Sovereign Debt Crisis - A Roadmap for Investors
February 09, 2011
By Elga Bartsch
By the end of March, European policy-makers will present broad-ranging reforms to contain the crisis. In mapping out the different policy options discussed among European policy-makers, notably in the context of the reform of the European Financial Stability Facility (EFSF), we present an analytical framework to help assess the effectiveness of the measures that will eventually be announced.
The key distinction in this framework is between measures that only provide additional liquidity and those that help to improve solvency directly. The former can easily be implemented, because they do not involve any immediate costs. The latter is more difficult to restore, because it involves foregoing income or consumption immediately: either the borrower through austerity measures, structural reforms or asset sales; or the creditor by writing off part of the debt, lowering the interest charged or extending the maturity.
As long as emergency liquidity is available from the EFSF or other sources, countries will only default on their debt if they believe that it is in their best interest. Restructuring is a particular concern for the euro area because its member states are considered between an emerging market government borrowing in foreign currency and a developed country with its own national currency. Yet the cost of defaulting is considerably higher for a euro area country than it is for an emerging market government. At the same time, the benefits of defaulting are also considerably smaller.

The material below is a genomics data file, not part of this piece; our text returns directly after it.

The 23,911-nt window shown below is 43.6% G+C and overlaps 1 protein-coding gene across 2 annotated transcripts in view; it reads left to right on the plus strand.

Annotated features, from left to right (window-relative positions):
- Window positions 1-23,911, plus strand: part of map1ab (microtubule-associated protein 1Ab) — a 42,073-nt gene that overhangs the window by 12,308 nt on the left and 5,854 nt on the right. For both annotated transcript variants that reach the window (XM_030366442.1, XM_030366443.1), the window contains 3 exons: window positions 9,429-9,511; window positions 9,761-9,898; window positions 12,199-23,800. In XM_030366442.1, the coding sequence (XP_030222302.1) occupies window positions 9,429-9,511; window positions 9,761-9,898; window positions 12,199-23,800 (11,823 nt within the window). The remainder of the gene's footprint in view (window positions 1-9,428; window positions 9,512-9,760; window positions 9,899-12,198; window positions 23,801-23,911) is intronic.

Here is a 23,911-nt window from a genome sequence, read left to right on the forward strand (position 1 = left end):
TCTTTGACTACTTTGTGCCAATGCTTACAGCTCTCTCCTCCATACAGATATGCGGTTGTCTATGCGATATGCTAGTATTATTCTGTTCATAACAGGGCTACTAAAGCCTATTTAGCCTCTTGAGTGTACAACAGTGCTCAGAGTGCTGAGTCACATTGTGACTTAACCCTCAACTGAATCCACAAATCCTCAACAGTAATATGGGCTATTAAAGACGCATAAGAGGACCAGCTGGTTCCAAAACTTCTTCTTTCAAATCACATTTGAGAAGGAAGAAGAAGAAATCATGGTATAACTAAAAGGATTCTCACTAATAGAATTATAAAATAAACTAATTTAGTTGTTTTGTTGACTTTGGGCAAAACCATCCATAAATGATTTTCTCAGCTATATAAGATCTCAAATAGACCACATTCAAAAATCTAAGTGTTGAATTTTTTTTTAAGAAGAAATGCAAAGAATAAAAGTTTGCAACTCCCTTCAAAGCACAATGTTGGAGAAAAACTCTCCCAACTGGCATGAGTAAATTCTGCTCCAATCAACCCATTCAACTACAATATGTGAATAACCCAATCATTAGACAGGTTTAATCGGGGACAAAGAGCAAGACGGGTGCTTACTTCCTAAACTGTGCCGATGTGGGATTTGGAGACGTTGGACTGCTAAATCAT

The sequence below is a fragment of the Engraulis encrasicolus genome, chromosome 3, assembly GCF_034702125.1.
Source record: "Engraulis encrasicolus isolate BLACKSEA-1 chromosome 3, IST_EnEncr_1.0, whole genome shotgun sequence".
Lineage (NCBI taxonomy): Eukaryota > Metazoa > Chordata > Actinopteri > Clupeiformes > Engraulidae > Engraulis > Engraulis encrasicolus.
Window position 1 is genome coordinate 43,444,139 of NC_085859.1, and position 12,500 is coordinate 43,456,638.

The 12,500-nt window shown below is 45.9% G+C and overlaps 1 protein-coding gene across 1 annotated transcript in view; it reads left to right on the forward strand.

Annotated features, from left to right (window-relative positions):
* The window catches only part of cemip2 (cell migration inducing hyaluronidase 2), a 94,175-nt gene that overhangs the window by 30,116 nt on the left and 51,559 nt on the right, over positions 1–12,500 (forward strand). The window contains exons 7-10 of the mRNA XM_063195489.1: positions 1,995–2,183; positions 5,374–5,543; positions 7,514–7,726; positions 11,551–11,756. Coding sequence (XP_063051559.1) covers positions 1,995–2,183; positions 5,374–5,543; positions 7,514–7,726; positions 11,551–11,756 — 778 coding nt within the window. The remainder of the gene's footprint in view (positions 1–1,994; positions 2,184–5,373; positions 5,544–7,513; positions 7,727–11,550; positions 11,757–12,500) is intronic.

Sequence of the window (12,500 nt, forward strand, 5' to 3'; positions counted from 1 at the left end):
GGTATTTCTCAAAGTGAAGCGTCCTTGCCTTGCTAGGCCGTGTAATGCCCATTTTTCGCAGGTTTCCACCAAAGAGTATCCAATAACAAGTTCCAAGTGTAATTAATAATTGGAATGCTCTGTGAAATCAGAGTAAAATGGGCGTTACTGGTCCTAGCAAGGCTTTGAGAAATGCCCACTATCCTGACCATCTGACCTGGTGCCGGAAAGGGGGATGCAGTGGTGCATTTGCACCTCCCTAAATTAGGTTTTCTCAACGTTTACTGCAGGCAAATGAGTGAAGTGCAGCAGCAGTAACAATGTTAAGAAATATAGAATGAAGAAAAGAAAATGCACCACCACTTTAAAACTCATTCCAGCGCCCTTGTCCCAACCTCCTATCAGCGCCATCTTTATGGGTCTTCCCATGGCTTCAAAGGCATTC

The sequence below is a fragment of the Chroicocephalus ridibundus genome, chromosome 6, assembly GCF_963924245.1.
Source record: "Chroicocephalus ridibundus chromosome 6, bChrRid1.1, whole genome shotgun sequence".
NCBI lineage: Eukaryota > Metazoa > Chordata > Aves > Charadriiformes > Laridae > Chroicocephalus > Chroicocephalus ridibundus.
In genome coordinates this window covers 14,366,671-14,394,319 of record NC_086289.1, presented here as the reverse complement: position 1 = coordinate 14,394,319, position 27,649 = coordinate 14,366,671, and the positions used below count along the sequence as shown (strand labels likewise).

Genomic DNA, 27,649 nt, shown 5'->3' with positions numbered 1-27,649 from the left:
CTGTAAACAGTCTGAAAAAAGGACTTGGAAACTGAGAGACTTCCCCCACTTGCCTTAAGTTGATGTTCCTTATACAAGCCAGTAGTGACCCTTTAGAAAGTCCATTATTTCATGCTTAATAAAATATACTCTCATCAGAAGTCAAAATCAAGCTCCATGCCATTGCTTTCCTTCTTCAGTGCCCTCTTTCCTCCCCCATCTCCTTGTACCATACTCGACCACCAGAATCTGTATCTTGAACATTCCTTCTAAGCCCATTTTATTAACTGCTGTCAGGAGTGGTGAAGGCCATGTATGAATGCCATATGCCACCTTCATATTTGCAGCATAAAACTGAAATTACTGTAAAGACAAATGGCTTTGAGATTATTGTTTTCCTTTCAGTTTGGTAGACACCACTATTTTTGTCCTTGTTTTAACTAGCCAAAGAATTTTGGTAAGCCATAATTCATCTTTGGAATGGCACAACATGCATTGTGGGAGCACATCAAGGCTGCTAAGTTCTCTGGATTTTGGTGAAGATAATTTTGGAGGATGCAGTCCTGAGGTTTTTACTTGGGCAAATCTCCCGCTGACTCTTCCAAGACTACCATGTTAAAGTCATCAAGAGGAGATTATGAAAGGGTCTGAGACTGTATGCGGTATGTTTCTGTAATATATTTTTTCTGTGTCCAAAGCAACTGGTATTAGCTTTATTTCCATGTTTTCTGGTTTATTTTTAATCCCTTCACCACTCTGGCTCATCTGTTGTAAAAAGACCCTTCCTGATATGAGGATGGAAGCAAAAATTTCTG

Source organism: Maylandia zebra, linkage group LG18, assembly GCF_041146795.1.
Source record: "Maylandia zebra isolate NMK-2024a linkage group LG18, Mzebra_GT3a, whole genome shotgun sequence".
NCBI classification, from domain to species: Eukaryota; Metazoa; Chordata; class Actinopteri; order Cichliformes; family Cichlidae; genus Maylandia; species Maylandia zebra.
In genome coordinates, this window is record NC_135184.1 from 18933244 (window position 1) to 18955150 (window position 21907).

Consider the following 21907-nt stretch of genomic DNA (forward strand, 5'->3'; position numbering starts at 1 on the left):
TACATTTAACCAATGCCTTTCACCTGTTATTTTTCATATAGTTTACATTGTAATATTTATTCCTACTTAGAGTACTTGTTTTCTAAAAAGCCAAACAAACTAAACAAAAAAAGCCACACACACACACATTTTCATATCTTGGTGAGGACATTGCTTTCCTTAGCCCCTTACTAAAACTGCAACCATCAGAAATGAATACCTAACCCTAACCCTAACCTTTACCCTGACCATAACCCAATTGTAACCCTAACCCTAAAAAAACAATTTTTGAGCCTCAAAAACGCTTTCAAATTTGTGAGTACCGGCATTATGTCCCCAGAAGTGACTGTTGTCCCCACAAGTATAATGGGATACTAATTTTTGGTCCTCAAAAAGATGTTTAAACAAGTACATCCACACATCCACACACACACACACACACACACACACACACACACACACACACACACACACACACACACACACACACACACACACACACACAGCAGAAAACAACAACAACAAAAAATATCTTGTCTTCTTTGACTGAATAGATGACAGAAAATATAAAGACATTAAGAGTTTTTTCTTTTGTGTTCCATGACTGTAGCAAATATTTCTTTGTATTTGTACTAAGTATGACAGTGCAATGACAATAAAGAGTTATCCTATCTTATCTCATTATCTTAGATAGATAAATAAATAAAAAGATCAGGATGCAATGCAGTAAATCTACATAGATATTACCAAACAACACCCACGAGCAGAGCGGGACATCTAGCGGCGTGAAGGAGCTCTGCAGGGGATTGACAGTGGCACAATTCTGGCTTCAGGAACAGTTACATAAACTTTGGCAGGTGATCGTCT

While even remote prospects of some form of default are rather disconcerting events for bond investors, markets systematically overprice such risks. We cannot rule out an involuntary debt restructuring in the euro area in the coming years. But we believe that the risks are more than adequately priced into government bond markets.
The restructuring hurdle in the euro area is higher than many investors appreciate, we think. Calls for a default on the debt in the euro area periphery tend to be based on a partial analysis, which just focuses on debt sustainability, but does not look at the consequences of debt restructuring across the whole capital structure to grasp the costs and benefits that a rational government will take into account in its decisions.
The impact of a sovereign debt restructuring on the euro area financial sector remains uncertain. However, it is vital for investors to consider the impact of such a debt restructuring, especially a compulsory one, on the different layers of the bank capital structure. Together with initiatives towards bank resolution legislation and the ESM making private sector involvement compulsory in future debt restructuring, even senior unsecured bank debt has become less safe an asset.
Key Investment Implications
1. Peripheral government bonds have experienced a deterioration of some of their ‘institutional' and ‘behavioural' characteristics. Investors looking for low risk, low return investments that usually characterize government bonds could continue to exclude peripherals from their portfolios, as they no longer exhibit such characteristics. Such peripheral government-issued bonds will have to cheapen sufficiently to make them attractive within a broader asset-allocation context (e.g., versus credit such as IG & HY corporate bonds, equities, commodities, etc).
2. With country risk back as a main driver of investment decisions and portfolio performance, we think that euro area bond markets will continue to exhibit wide spreads, differently sloped yield curves and varying volatility. And, to the extent that portfolio managers' mandates get changed to a greater extent towards AAA securities, this will further limit EMU peripherals' financing possibilities and potentially create difficulties in euro area financial markets.